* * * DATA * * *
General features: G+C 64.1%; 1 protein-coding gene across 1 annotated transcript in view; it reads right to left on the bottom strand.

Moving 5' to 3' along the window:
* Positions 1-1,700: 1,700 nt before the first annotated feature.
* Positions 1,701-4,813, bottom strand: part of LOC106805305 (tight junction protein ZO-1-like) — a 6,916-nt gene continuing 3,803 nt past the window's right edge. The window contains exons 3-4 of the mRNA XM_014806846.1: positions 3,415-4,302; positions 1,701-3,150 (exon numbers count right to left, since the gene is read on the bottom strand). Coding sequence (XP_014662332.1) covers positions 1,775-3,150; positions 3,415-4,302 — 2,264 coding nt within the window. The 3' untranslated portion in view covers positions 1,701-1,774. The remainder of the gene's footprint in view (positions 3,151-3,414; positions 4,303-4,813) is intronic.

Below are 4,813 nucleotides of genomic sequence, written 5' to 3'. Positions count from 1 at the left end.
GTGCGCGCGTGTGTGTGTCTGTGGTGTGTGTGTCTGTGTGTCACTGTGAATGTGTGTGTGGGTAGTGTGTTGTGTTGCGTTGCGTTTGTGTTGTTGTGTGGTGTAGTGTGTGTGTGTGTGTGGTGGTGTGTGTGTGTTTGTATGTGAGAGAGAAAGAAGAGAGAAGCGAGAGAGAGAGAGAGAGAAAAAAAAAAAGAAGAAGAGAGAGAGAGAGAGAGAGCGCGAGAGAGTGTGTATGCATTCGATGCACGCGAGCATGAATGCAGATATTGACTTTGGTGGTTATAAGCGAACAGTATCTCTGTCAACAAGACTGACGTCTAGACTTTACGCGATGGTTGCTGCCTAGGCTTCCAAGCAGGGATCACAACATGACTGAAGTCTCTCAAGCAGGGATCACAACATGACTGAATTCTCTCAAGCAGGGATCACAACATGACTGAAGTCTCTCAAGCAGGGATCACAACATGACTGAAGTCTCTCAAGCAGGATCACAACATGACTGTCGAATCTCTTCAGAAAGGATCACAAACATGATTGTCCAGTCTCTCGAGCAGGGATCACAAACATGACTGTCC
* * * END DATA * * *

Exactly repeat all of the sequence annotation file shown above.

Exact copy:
General features: G+C 64.1%; 1 protein-coding gene across 1 annotated transcript in view; it reads right to left on the bottom strand.

Moving 5' to 3' along the window:
* Positions 1-1,700: 1,700 nt before the first annotated feature.
* Positions 1,701-4,813, bottom strand: part of LOC106805305 (tight junction protein ZO-1-like) — a 6,916-nt gene continuing 3,803 nt past the window's right edge. The window contains exons 3-4 of the mRNA XM_014806846.1: positions 3,415-4,302; positions 1,701-3,150 (exon numbers count right to left, since the gene is read on the bottom strand). Coding sequence (XP_014662332.1) covers positions 1,775-3,150; positions 3,415-4,302 — 2,264 coding nt within the window. The 3' untranslated portion in view covers positions 1,701-1,774. The remainder of the gene's footprint in view (positions 3,151-3,414; positions 4,303-4,813) is intronic.

Below are 4,813 nucleotides of genomic sequence, written 5' to 3'. Positions count from 1 at the left end.
GTGCGCGCGTGTGTGTGTCTGTGGTGTGTGTGTCTGTGTGTCACTGTGAATGTGTGTGTGGGTAGTGTGTTGTGTTGCGTTGCGTTTGTGTTGTTGTGTGGTGTAGTGTGTGTGTGTGTGTGGTGGTGTGTGTGTGTTTGTATGTGAGAGAGAAAGAAGAGAGAAGCGAGAGAGAGAGAGAGAGAAAAAAAAAAAGAAGAAGAGAGAGAGAGAGAGAGAGCGCGAGAGAGTGTGTATGCATTCGATGCACGCGAGCATGAATGCAGATATTGACTTTGGTGGTTATAAGCGAACAGTATCTCTGTCAACAAGACTGACGTCTAGACTTTACGCGATGGTTGCTGCCTAGGCTTCCAAGCAGGGATCACAACATGACTGAAGTCTCTCAAGCAGGGATCACAACATGACTGAATTCTCTCAAGCAGGGATCACAACATGACTGAAGTCTCTCAAGCAGGGATCACAACATGACTGAAGTCTCTCAAGCAGGATCACAACATGACTGTCGAATCTCTTCAGAAAGGATCACAAACATGATTGTCCAGTCTCTCGAGCAGGGATCACAAACATGACTGTCC